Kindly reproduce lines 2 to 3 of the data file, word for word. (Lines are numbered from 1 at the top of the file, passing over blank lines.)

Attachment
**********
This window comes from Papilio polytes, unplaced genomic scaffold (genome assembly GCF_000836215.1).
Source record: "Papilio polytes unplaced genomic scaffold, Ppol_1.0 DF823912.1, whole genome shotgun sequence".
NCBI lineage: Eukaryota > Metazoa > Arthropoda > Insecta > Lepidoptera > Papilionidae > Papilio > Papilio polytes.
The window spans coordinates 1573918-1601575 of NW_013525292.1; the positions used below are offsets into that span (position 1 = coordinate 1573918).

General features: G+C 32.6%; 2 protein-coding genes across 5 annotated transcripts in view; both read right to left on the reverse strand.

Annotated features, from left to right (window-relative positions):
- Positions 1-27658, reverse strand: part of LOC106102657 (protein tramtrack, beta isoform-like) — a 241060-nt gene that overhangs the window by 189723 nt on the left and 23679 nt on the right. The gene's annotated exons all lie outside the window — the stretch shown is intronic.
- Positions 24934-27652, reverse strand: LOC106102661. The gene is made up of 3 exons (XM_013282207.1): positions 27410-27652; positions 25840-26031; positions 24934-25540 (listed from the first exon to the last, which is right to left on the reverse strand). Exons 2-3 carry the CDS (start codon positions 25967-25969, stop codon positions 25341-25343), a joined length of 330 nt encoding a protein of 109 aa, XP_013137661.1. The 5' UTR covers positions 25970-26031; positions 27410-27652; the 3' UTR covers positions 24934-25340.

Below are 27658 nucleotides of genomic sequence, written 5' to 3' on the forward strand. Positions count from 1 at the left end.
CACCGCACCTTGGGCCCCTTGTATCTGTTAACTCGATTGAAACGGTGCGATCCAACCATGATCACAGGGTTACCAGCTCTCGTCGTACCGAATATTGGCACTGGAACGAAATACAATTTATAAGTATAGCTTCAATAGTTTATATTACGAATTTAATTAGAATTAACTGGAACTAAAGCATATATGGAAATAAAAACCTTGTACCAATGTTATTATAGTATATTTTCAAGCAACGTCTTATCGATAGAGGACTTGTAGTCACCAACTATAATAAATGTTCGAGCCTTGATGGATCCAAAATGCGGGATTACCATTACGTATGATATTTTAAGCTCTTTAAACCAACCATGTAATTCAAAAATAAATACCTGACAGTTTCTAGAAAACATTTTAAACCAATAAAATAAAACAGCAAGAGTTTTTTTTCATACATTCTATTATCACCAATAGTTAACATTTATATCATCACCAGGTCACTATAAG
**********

Source record: "Papilio polytes unplaced genomic scaffold, Ppol_1.0 DF823912.1, whole genome shotgun sequence".
NCBI lineage: Eukaryota > Metazoa > Arthropoda > Insecta > Lepidoptera > Papilionidae > Papilio > Papilio polytes.